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Subcellular sites of the signal transduction and degradation of phytochrome A

Research output: Contribution to Journal/MagazineJournal articlepeer-review

  • Gabriela Toledo-Ortiz
  • Yukio Kiryu
  • Junko Kobayashi
  • Yoshito Oka
  • Yumi Kim
  • Hong Gil Nam
  • Nobuyoshi Mochizuki
  • Akira Nagatani
<mark>Journal publication date</mark>10/2010
<mark>Journal</mark>Plant & cell physiology
Issue number10
Number of pages13
Pages (from-to)1648-1660
Publication StatusPublished
Early online date25/08/10
<mark>Original language</mark>English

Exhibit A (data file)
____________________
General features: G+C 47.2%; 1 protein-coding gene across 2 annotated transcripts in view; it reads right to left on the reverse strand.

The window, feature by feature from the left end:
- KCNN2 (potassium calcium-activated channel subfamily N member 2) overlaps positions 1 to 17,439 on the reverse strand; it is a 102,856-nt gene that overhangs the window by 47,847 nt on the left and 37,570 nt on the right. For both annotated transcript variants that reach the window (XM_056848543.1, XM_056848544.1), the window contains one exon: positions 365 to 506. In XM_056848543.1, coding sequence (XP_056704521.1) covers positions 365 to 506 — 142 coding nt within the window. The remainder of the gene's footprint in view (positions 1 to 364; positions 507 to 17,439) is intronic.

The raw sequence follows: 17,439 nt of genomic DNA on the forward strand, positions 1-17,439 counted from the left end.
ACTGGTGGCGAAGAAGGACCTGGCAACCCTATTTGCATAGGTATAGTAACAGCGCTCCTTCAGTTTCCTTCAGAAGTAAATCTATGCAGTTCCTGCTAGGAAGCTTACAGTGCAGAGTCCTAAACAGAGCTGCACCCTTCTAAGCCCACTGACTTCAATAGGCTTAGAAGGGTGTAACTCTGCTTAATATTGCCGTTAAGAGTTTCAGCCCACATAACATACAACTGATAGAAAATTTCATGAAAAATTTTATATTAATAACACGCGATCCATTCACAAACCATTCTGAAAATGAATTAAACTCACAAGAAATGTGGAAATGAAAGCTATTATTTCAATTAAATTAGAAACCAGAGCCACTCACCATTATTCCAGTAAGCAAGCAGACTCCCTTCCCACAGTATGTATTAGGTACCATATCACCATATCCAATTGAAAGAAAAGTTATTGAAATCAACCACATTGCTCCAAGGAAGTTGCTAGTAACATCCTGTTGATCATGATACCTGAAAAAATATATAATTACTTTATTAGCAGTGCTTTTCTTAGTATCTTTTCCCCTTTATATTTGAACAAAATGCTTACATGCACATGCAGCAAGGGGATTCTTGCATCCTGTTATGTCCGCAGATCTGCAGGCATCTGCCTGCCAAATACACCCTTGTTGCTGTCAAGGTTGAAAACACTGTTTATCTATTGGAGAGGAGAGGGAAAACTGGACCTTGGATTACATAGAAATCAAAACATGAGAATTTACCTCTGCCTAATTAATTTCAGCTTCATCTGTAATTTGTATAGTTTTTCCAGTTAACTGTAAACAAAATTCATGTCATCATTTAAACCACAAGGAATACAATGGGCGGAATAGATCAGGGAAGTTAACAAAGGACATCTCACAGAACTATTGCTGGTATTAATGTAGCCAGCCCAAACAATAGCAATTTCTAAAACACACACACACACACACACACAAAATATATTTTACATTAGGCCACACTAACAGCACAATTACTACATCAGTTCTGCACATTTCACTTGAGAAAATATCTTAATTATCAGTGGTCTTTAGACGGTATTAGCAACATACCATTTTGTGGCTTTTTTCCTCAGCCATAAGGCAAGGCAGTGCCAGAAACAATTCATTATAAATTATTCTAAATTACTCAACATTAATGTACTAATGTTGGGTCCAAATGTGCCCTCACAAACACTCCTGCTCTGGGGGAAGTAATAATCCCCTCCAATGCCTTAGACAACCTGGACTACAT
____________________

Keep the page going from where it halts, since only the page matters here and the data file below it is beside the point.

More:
Phytochrome regulates various physiological and developmental processes throughout the life cycle of plants. Among the members of the phytochrome family, phytochrome A (phyA) exclusively mediates the far-red light high irradiance response (FR-HIR), which is elicited by continuous far-red light. In FR-HIR, nuclear accumulation of phyA, which precedes physiological responses, is proposed to be required for the response. In contrast to FR, red light induces rapid degradation of phyA to suppress undesirable long-term photomorphogenic responses of phyA. In the present study, we compared biological activities between phyA derivatives to which either a nuclear localization (NLS) or export (NES) signal sequence was attached. Those derivatives were expressed under the control of the PHYA promoter in the Arabidopsis phyA mutant. Detailed microscopic observation revealed that the phyA-green fluorescent protein (GFP) without a signal sequence is localized exclusively in the cytoplasm in darkness. Rapid nuclear entry was observed after exposure to both red and far-red light. Interestingly, both phyA-GFP-NLS and phyA-GFP-NES were rapidly degraded under continuous red light. Furthermore, a proteasome inhibitor delayed degradation equally under these two conditions. Therefore, similar mechanisms for phyA degradation may exist in the cytoplasm and nucleus. As expected from previous reports, phyA-GFP-NLS, but not phyA-GFP-NES, mediated different aspects of FR-HIR, such as inhibition of hypocotyl elongation and rapid induction of gene expression, confirming that phyA nuclear localization is required for FR-HIR. In addition, a detailed time course analysis of phyA-GFP and phyA-GFP-NLS responses revealed that they were almost indistinguishable, raising the question of the physiological relevance of phyA cytoplasmic retention in darkness.